If you’re gearing up to ride your first century – 100 mile- ride, here’s a training plan that will help get you the distance. The plan is designed to be 20 weeks long, with 3-4 workouts each week. It is geared to the beginning rider who currently rides about 10-20 miles at a time at least 2 days a week. This plan is built on slow but steady progression with 2-3 short workouts and one longer workout. (You can scroll down to get directly to the plan – needed definitions and explanations are in the body of text below.)
I am USA Cycling licensed coach with experience working with a variety of riders: mountain bikers, to triathletes, to bmxers, to road riders. National ranked top ten riders are among my clients. See the July/August issue of Her Sports and Fitness for another training article geared to slightly more experienced riders.
I will introduce and explain terms as needed. Keep in mind, this is a general training plan for a general audience. The best training method is a custom one designed for the individual. However custom training is not always affordable by everyone so I offer these workouts for those who don’t want personalized coaching or can’t afford it.
For those who are interested in training, contact me and we can discuss needs and rates. I offer no obligation training – you aren’t required to sign up for 3 or more months.
These workouts require the use of a bike computer that will measure speed and distance. Your local bike shop will carry a variety of models. Cheap ones can be bought at department stores – but don’t expect them to last, or be accurate.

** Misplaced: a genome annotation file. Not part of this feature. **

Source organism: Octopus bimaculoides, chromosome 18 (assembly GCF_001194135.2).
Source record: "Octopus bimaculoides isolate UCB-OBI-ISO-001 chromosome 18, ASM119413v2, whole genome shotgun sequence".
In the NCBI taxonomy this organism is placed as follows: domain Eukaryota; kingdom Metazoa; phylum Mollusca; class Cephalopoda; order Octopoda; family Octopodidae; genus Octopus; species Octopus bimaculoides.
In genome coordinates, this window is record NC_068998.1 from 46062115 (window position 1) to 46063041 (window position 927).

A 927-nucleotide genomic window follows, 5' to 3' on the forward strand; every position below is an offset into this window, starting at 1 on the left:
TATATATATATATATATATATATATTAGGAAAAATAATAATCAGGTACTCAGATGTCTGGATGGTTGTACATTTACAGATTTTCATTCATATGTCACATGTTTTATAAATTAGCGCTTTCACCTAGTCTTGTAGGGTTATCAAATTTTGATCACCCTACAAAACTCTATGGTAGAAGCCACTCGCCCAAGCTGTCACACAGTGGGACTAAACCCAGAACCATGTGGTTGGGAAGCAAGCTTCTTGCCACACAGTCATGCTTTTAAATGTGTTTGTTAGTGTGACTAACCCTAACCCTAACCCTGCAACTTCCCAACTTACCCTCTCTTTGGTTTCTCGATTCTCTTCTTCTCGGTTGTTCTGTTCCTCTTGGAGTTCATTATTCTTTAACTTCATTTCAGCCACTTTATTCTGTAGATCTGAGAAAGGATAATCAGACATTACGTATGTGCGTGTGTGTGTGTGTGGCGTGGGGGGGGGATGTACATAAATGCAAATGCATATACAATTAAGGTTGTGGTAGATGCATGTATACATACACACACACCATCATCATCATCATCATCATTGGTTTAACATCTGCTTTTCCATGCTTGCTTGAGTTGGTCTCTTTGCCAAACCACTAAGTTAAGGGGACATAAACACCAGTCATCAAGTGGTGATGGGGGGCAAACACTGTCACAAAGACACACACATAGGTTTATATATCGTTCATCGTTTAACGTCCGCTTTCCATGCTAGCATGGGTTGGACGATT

WORKOUT 2 of 3
Warm up by pedaling one-legged: make several complete revolutions with one foot (about 2 minutes worth) then switch to the other. Do this in a very easy gear for a total of 10 minutes.
For 10 minutes, you will maintain a speed of 15 mph. Follow with 10 minutes at 12 mph (if this is an easy pace, put in an easier gear so you legs keep moving but don’t require as much push to pedal). The next 10 minutes will be at the 15 mph pace; 10 minutes at 12 mph; 10 minutes at 15 and the final 10 minutes attempting to maintain 17 mph. Again, this workout is for those without a lot of experience. For those who have more bike time in the saddle, you can add 2-3 mph to the speeds to up the intensity of the workout.
Cool down consists of light pedaling for 5-10 minutes following with a few minutes of stretching. Reach for your toes and hold for a count of 15 to stretch out the back of your legs. Add other stretches as desired. Look for the article: BEST STRETCHES FOR BIKERS (will be posted in June) for more detailed information and pictures on recommended stretches.